Study Finds You Can Actually Smell Another Person’s Sex

Wrap your nose around this: Sex smells… At least according to a new study published in Current Biology.

Wen Zhou of the Chinese Academy of Sciences used two different types of pheromones: androstadienone, found in male semen and sweat, and estratetraenol, found in female urine. Participants of varying sexual orientations were asked to watch videos of abstract human figures and to identify whether they were male or female.

When exposed to androstadienone, both homosexual men and heterosexual women were more likely to suggest that the figure was a man. Interestingly, the pheromone had no effect on heterosexual men.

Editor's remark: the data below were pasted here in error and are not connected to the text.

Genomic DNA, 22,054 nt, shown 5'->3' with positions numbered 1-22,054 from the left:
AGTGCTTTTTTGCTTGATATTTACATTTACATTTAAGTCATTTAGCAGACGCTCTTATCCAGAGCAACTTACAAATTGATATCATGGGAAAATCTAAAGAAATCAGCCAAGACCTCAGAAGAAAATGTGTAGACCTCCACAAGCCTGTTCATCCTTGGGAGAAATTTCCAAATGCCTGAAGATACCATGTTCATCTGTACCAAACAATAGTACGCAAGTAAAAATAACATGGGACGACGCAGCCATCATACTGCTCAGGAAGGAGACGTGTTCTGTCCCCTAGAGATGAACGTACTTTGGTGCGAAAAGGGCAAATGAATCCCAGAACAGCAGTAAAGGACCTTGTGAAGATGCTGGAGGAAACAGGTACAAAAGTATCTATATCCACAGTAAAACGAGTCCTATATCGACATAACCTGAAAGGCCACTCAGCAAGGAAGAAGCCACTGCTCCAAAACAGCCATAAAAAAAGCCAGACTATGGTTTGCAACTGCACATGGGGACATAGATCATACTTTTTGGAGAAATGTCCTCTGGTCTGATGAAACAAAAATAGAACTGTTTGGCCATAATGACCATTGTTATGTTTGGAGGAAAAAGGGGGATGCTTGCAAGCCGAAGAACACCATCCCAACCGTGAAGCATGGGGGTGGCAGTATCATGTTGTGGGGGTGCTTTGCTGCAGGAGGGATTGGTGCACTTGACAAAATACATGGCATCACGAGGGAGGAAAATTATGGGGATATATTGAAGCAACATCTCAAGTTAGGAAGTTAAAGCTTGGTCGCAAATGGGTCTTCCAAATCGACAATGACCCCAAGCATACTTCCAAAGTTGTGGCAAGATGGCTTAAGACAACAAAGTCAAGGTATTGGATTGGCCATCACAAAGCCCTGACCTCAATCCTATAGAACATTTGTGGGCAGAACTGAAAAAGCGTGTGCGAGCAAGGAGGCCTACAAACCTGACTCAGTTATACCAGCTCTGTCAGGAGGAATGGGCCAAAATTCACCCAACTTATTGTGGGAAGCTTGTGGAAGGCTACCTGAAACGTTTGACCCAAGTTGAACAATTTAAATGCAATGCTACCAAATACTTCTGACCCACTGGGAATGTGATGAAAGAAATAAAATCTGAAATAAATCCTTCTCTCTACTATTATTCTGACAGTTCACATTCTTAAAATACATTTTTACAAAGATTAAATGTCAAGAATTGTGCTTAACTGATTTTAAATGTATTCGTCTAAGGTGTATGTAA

When exposed to estratetraenol, heterosexual men were more likely to perceive the figure as female. Meanwhile, heterosexual women showed no effect to estratetraenol. Lesbian and bisexual women, however, showed a response somewhere in between.

“The study shows that people subconsciously extract gender information from chemosensory cues [that depend] on their gender and sexual orientation,” Zhou said.

In other words, humans can sense another person’s biological sex based on their pheromones. More specifically, they can sense a person they might be attracted to.

This is bad news for conservative zealots who still insist being gay is a choice, as well as alleged “ex-gays” who claim to have willingly changed their sexual orientations. Of course, neither of those groups have ever been too concerned with science, so whatever.